Sandra: Are you a writer who needs a character name to start with, or can change them easily later?

Al: Fortunately I can and do change them very easily. For a while I was changing the names of certain characters in my current manuscript on a daily basis. There was a female character I was having enormous trouble naming - notice a theme developing here? - and then it hit me: Morgan. Perfect for her. I wept for joy. Made the changes in the doc and starting reading through her first scene. In which she appears with Martin and Jordan.

Martin, Morgan and Jordan. Aha. I wept again.

Sandra: What were you like as a child?

Al: Small.

Sandra: Since I can never make heads or tails of your school grade system, what did you do after what we’d call high school?

Al: Not a lot. I went to university for a year and studied music, but didn't

enjoy it very much, so I left.

Sandra: Since you studied music what do you listen to? And do you listen to anything when you write?

Al: Well, here's a weird thing. I hardly ever listen to music. I can't listen to music while I'm working, and I like to watch movies to relax. I suppose I could try listening to music while watching movies, but I don't think they'd be compatible. When I did listen to music, it was an eclectic mix: classical renaissance and early baroque, swing, funk, jazz, The Blue Nile, Nine Inch Nails.

Sandra: You were raised in a religious home. How does your family feel about your writing?

Al: It's true that my upbringing was very religious. I should have mentioned the Bible as part of my regular childhood reading. The Bible and Enid Blyton made me the man I am today. My family has been very supportive. So far. But, then, not many of them have remained religious.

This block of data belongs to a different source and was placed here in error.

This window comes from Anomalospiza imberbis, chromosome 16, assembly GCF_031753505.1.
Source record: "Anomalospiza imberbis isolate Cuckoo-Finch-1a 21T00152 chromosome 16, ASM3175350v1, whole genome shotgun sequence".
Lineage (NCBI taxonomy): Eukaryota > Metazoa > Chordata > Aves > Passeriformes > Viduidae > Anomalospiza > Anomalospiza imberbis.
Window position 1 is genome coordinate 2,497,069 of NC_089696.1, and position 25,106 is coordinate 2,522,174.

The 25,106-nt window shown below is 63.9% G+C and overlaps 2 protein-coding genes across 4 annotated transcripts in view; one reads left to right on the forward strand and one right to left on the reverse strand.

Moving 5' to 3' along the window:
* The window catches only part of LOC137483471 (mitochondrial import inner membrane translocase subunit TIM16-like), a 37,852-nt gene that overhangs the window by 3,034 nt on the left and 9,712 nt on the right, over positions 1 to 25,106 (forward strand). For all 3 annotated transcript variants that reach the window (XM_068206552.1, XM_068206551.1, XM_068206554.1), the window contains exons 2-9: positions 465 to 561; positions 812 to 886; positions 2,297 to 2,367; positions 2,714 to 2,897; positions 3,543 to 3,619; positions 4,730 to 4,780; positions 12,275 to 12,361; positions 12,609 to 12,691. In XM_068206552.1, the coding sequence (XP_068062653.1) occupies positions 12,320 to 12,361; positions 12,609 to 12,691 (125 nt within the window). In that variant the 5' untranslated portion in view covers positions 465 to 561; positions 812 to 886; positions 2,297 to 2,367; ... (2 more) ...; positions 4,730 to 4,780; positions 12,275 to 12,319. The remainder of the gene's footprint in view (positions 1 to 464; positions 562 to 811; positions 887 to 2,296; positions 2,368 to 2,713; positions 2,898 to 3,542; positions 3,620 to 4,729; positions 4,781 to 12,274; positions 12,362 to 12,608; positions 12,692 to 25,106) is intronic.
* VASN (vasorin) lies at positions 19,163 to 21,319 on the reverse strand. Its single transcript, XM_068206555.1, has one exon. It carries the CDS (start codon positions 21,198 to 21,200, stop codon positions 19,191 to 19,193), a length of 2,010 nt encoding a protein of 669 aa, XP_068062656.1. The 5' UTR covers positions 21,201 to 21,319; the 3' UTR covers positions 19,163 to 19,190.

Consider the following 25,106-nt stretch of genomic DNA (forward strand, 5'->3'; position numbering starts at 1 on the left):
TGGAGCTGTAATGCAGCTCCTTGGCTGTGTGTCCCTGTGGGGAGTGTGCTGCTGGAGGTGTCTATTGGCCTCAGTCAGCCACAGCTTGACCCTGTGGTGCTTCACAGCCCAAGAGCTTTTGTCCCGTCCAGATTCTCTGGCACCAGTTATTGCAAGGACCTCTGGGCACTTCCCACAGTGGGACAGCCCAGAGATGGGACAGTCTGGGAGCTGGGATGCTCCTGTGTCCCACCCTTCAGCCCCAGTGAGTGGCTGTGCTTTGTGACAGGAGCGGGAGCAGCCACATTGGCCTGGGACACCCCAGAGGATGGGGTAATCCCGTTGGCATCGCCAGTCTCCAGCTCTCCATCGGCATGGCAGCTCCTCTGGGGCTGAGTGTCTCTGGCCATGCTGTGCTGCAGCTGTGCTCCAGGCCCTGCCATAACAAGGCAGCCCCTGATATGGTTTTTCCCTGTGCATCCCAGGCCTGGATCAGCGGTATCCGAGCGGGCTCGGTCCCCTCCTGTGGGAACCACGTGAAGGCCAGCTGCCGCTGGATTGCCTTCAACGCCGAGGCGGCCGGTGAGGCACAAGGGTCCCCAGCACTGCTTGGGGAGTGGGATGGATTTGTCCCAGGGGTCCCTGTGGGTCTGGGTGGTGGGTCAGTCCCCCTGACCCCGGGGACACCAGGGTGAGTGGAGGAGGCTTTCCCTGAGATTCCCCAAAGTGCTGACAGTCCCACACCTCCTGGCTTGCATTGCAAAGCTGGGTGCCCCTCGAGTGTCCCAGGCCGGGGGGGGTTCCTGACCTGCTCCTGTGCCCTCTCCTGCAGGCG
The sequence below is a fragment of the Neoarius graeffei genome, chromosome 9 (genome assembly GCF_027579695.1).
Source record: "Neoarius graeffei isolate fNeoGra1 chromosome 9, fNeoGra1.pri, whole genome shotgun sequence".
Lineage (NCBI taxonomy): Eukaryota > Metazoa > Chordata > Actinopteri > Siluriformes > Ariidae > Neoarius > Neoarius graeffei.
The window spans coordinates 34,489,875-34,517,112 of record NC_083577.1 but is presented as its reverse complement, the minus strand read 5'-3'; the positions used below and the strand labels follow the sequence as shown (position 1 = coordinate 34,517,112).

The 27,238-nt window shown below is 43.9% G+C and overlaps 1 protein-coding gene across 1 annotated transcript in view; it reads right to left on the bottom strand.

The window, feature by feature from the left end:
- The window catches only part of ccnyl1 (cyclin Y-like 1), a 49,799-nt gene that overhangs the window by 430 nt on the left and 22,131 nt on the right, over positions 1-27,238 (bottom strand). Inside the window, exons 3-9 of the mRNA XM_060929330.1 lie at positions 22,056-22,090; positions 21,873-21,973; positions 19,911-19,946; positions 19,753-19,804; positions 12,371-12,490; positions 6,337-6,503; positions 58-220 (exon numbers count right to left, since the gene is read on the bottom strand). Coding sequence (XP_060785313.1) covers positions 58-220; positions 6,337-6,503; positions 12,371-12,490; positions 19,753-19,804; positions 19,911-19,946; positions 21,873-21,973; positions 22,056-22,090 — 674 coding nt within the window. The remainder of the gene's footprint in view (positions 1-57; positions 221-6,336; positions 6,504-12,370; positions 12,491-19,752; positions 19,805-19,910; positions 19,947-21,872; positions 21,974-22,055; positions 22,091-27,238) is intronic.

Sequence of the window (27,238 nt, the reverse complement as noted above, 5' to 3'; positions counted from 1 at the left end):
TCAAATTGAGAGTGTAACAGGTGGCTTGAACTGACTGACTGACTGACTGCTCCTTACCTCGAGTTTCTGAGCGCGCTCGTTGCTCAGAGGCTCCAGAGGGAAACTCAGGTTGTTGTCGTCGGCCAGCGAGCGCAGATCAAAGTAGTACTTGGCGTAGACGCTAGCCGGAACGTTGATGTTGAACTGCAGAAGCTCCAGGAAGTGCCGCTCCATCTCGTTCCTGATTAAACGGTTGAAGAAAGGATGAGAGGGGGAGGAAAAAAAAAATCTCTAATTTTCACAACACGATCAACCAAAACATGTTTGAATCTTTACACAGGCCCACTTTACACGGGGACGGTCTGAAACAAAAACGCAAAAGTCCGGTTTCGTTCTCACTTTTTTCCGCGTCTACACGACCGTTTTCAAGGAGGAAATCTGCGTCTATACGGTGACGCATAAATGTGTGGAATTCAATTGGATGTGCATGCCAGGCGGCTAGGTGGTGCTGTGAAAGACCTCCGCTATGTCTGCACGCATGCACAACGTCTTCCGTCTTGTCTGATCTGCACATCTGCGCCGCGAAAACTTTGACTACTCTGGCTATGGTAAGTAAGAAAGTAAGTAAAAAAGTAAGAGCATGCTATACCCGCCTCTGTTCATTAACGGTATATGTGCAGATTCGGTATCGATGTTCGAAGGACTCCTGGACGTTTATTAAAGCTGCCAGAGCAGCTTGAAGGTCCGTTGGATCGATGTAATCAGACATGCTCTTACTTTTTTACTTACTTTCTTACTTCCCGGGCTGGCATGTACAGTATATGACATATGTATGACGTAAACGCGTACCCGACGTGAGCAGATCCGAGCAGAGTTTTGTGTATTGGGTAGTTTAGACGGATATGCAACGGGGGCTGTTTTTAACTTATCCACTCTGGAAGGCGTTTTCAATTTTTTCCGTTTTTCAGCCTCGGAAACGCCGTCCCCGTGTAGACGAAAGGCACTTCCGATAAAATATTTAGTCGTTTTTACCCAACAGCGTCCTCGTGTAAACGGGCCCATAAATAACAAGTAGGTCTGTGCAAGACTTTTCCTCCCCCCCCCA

Sandra: Have you ever had someone in your family or that you know accuse you of taking something from their life for one of the novels or short stories?

Al: Yes. Eddie, a character in Two-Way Split, shares his name with my brother's dog. And at one point he says something that the dog says when it's annoyed. (Something like: 'You can take your shiny Christmas wrapping paper and shove it up your arse.'). Reputedly. I've never actually heard it speak.

Sandra: Do you run into trouble with people inferring your life into the work, or that your characters' beliefs reflect your own?

Al: That happens. Course, I didn't make it easy on myself by using a lot of my own history for Robin Greaves in TWO-WAY SPLIT. In the book, Robin left home to go to Chetham's School Of Music when he was fourteen. So did I. I needed backstory for the character, so I reached for the easiest solution. Very lazy. Unsurprisingly, people who know this fact about me then assume that Robin's alcoholic father is modeled after my own. Thing is, my father's a teetotaler. I also tend to write character-specific narrative. So, yeah, I often write about characters who hold different opinions to my own. Or from one another.

Sandra: I feel there's something of a spiritual element to noir. It goes down to age-old questions about whether life has meaning and if there's a God or, in other words, if there's hope. Would you agree with that?

Al: In a word: no. I think noir's about the fact that ultimately everything we do is pointless. Death's the end. Life's absurd. You're dying from the day you're born so you might as well kill yourself instead of fending off the inevitable and pretending it isn't going to happen. Cheery stuff.